In memory of Mae Baby, May 6, 2011 to August 26, 2011
May 6, 2011, about 11:30am, my Mae baby was born. Extra little, she was the daughter of Bates and Buster, the poor inbred little lamb. Bates didn't want her, she barely even started to clean her. We had to hold her down to allow Mae to feed. When it was decided for sure that Bates didn't want her, I adopted her.
Naturally, not being a sheep, she couldn't feed from me, but boy did she try! She tried my neck, my chin, my armpits, my knee caps, you name it! It took her a while to latch onto feeding from her bottle. Or maybe she's just not a drinker....
Her first few days, she was a funny little thing. She would wake up in the middle of the night and not go back to sleep, even after eating a little, so I brought her into bed with me and she was fine.
And sometimes during the day, she wouldn't quite know what to do with herself, so she put herself in time out....
She could be found chilling out quite often:
She began to grow fatter, fill out her shape so that she wasn't so wrinkly. We would take her for walks to campus or down the road. She was very popular. Everyone wanted a visit. We heard comments like, "Isn't she the cutest thing!" or "Why did her mom reject her?" or "I've never SEEN a baby LLAMA before!" Well, I haven't either. I do have some experience with baby sheep however...
Taking her for a walk down the road one day, this couple turned their green truck around and came back to us and stopped to visit. They fell entirely in love with her. They want our next bottle baby.
On the way back to the farm, a group of motorcycles passed us and Mae, unleashed, was curious and began to act just like a dog: she chased them!
I took off after her and grabbed her and ran the rest of the way across the street just in time to NOT get hit by a car.
Summer went on and Mae cried a lot, especially after she was 10 weeks old and we stopped bottle feeding her. She also got lots of threats from this summer's interns that they would eat her. But Dan in the cafeteria pardoned her and insisted that no one was allowed to eat her. And I added to that by reminding them that she was too little and there was hardly any meat on her.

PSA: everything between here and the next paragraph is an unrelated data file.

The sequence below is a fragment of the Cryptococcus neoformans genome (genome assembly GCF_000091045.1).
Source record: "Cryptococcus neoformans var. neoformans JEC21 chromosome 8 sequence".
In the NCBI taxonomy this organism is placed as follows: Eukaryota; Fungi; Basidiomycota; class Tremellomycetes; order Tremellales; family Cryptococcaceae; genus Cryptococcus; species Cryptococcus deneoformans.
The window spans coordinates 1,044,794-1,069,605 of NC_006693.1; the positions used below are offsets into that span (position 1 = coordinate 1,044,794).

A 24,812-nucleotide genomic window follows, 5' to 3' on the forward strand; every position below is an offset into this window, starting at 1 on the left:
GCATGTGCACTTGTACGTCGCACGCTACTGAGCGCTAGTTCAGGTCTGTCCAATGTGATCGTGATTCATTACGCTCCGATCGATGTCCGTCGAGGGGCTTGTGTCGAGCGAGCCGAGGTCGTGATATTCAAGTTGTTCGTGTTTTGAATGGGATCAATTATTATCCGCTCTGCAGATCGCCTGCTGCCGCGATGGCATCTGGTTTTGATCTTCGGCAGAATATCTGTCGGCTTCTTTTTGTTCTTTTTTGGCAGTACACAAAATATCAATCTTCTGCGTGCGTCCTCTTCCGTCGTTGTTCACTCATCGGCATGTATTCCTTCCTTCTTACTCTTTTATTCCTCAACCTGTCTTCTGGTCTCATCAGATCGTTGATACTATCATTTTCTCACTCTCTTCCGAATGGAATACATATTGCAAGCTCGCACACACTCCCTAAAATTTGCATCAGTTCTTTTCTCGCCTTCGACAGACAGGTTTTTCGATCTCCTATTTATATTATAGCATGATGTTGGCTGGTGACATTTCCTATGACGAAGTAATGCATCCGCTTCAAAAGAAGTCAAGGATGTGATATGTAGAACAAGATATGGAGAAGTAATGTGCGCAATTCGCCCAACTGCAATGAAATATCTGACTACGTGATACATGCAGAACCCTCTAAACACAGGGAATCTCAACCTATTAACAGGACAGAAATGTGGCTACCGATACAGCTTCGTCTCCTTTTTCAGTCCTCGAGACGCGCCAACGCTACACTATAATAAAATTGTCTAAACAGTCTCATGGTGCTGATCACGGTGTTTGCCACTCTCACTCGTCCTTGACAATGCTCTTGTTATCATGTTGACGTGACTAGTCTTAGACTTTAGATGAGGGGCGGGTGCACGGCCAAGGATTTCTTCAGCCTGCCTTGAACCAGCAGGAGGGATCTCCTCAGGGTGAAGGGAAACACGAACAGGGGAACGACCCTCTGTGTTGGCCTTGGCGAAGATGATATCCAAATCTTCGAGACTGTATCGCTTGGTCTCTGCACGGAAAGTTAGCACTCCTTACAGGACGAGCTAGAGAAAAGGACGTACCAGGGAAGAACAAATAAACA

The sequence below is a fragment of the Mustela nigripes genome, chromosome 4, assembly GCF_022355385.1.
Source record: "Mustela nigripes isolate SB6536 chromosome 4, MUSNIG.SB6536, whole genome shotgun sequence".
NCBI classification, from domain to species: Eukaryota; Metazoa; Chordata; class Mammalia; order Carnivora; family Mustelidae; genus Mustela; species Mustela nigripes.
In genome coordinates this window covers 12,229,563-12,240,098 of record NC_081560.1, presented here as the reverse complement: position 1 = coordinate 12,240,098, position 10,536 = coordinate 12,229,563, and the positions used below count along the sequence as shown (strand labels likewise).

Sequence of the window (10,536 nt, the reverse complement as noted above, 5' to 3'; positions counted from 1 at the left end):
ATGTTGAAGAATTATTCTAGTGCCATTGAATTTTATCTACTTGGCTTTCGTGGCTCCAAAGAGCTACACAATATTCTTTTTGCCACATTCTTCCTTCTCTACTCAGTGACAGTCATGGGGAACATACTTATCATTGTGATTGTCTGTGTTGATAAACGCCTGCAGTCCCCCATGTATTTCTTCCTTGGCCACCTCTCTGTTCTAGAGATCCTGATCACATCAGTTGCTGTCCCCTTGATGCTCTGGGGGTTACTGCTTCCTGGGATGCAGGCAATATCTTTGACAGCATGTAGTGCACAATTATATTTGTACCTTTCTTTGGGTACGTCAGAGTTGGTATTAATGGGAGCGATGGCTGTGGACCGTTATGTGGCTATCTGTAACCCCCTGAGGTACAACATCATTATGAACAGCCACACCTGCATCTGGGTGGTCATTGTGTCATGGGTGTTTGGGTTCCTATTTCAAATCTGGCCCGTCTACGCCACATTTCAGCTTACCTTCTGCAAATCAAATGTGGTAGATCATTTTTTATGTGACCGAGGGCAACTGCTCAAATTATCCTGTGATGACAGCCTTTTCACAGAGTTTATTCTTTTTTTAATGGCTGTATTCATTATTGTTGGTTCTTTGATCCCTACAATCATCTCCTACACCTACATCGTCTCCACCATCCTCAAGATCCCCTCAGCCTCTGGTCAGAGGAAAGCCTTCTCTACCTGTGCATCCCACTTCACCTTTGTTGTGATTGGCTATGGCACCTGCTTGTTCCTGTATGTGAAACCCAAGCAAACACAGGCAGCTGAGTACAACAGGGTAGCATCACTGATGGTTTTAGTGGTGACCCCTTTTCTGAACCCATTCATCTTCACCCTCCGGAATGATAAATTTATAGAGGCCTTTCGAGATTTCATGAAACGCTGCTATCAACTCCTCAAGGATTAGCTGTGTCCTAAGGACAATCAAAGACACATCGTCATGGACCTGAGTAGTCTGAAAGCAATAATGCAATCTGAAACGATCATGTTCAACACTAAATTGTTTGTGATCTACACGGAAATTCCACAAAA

And every time Amanda threatened to eat her, I retorted by threatening to eat Pat, the baby goat. THAT shut her up.
We tried several times to put her out in the pasture with her people. She refused to be integrated and climbed through the electric fence every time and went either back to the barn to find me or to the door of marketing, where she knew she got fed her bottle.
We put her on a leash and staked her outside the barn to keep her in one spot, since she wouldn't stay in the field and we needed her eating grass. She sometimes liked to play "dead fish" on my coworkers as they tried to walk her out to wherever we decided to put her for the day. She never played dead fish for me. She may have walked slow, but she came for me. We would keep her and Pat together, they were friends. Amanda even made them sleep in the same stall together. She called it their "Honeymoon Suite."
One day, Melinda decided to give her a haircut. She sheared a giant heart on her back. It was sort of cute while she was laying down, but once she stood up, we realized it was slightly off-center. That afternoon, Caitlin fixed it up a little bit and also trimmed her bushy eyebrows. We sheared her the rest of the way a couple days later.
Well, as I said, we stopped bottle feeding her. And again, as I said, there was hardly any meat on her. She stopped growing about the time we stopped bottle feeding her.
Last week, we came in in the morning and was standing funky in her stall. She was sort of squatting as if peeing, but she wasn't peeing and she wasn't moving. Bringing her outside that day, she played dead fish on me for the first time. She flat out refused to go. I carried her out and put her in the grass. She sprawled out, laying in an unnatural position for a sheep. After a while, I went to visit her and she tried to get up and could not get up. She just struggled. So I picked her up and put her on her feet and she seemed alright, though still a little not-quite-normal.
She stayed like this for a couple of days. I went on vacation to visit my brother, who is moving to Louisiana, and my sister and grandparents in PA. I was gone for two days and was trying to figure out where the spot is on my camera and was looking at photos where the spot appeared to try to figure it out.
I happened to be looking through photos of Mae and was telling my mother about how Mae hadn't been feeling well and how I should call Myke and find out how she was doing.
Just a few minutes later, Myke called me and gave me the news.
Being distraught on the phone, I did not quite understand what the problem was, or what caused the problem, or what, but it had something to do with the fact that she hasn't grown in a month and a half, regardless of how much grass she's eaten.
Because of these complications, Mae passed away.
Mae was a typical child, she cried and played and whined and ate and pooped. She was very sweet lovable (at least in my opinion. If you ask Kate, you'll problem get a different response.). She will be missed very much.
Mae Baby, May 6, 2011 to August 26, 2011